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    How to assess knee ligament damage: LDA® Method

    The LDA® Method is an innovative patented technique created by company Genourob destined to the assessment of knee ligamentous laxity. It provides precise evaluation of the knee ligamentous structures by applying automated and controlled tibial translation (GNRB) or rotation (ROTAM). The LDA® Method, which stands for Automated Dynamic Laximetry (Laximétrie Dynamique Automatisée in French) Method, is a new approach to the measurement of knee laxity (aka. Laximetry) that is done through dynamic tests and with results under the form of compliance curves (=opposite of stiffness curve).

    Example of a test using LDA® Method

    Graph 1

    Graph 1

    The Graph 1 shows an example of tests run on both legs of a patient using the LDA® Method while applying anterior tibial translation.

    How does LDA® Method work?

    It is quite simple: The femur is locked in position while different forces are applied on the tibia. Both curves drawn on graph 1 represent the compliance (=opposite of stiffness) of the ligament that is measured.

    Green curve: Healthy Knee

    Red curve: Pathological Knee

    The dynamic tests performed on each knee are done with a precision of 0.1 mm and offer a wide range of results such as the tibia/femur displacement differential and the slope of the curves.

    This eventually leads to making a precise diagnostic of the state of knee ligaments (displacement differential) and knee stability (slope of the curves).

    Why is the LDA method innovative compared to current methods of knee laxity assessment?

    The two graphs below show the results obtained on the knees of two different patients having suffered from knee ligament injuries after a GNRB test. The green curves show the test results of the healthy knees whereas the red curves show the results of the pathological knees.

    As 134 N became the international reference force for assessing the ACL thanks to the KT1000, our devices still provide the displacement for this given force. However, we can see that the displacements at this point are the same for both patients. This is problematic, as a false ACL diagnosis would be put forward. Yet, it is exactly here that the LDA Method shows innovation & precision as an additional diagnosis may be performed through the analysis of the slope of the curves.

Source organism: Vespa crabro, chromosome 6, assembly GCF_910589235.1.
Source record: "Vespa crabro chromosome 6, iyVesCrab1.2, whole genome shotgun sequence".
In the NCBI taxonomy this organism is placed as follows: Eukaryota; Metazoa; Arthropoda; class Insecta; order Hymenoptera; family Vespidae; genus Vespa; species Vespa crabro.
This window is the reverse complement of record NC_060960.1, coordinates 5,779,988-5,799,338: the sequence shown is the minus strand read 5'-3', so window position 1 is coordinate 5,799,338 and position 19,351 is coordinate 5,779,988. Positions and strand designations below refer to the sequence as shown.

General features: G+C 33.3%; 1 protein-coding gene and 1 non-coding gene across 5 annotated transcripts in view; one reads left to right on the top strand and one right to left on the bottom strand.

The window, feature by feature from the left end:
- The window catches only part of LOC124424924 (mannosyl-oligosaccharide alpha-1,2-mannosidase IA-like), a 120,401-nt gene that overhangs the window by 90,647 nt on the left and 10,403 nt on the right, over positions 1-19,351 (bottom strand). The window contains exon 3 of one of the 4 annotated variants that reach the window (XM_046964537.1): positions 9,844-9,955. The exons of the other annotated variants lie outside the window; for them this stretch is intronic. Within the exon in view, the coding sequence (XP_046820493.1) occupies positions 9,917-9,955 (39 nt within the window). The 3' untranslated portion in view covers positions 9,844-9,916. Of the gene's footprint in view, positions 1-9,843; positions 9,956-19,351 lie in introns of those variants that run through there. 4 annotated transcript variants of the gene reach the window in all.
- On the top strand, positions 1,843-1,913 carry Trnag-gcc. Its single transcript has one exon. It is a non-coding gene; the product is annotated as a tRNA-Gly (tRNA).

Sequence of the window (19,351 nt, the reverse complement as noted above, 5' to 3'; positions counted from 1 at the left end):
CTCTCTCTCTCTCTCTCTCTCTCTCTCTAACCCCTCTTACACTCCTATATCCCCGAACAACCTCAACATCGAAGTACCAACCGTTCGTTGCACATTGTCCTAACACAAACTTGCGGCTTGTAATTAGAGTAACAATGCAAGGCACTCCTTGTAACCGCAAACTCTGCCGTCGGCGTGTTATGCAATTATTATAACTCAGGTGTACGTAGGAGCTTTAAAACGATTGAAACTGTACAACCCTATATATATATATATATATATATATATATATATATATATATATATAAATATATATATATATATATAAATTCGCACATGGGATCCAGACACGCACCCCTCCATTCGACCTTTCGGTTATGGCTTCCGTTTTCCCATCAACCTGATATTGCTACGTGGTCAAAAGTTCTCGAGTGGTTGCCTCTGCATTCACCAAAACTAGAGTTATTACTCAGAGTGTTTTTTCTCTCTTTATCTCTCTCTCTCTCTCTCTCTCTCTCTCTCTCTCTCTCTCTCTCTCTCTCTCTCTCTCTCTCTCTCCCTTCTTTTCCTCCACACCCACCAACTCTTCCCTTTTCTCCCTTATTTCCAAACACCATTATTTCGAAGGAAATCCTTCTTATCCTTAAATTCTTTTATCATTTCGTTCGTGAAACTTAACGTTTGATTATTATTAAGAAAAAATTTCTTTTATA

In fact, we can determine that Patient 1 has a stable knee while Patient 2 is unstable. Why?

    Because on the graph of patient 1, the ACL compliance curves (=opposite of stiffness curves) are parallel and on the graph of patient 2 the ACL compliance curves (=opposite of stiffness curves) diverge.

    Consequently, this shows that patient 1 has two stable knees with a slight side-to-side difference in laxity, which remains the same. However, patient 2 clearly shows signs of an increasing side-to-side difference in laxity correlated with the increase of force applied on the knees, hence the diagnosis of an unstable knee.

    This example purely states the efficiency of running dynamics tests against static tests on the knee. Considering the slope differential between both compliance (=opposite of stiffness) curves on behalf of the displacement differential between both knees ultimately leads to a much more accurate analysis of the state of the ACL present in the knee.

    Use of LDA® Method

    Nowadays, the LDA® Method is used in various ways to allow orthopaedic surgeons, sports doctors, radiologists and physiotherapy analyzing the state and performance of the different knee ligaments in the pre-surgery and post-surgery phase of a patient's management.

    The ligamentous structures that are analyzed using the LDA® Method include:

    • Analysis of the ACL with medial rotation consideration using an automated version of the anterior drawer test (Lachman Test) integrated in the GNRB Rotab.

    If you want more information, please also feel free to download the "Automated Dynamic Laximetry" document just below: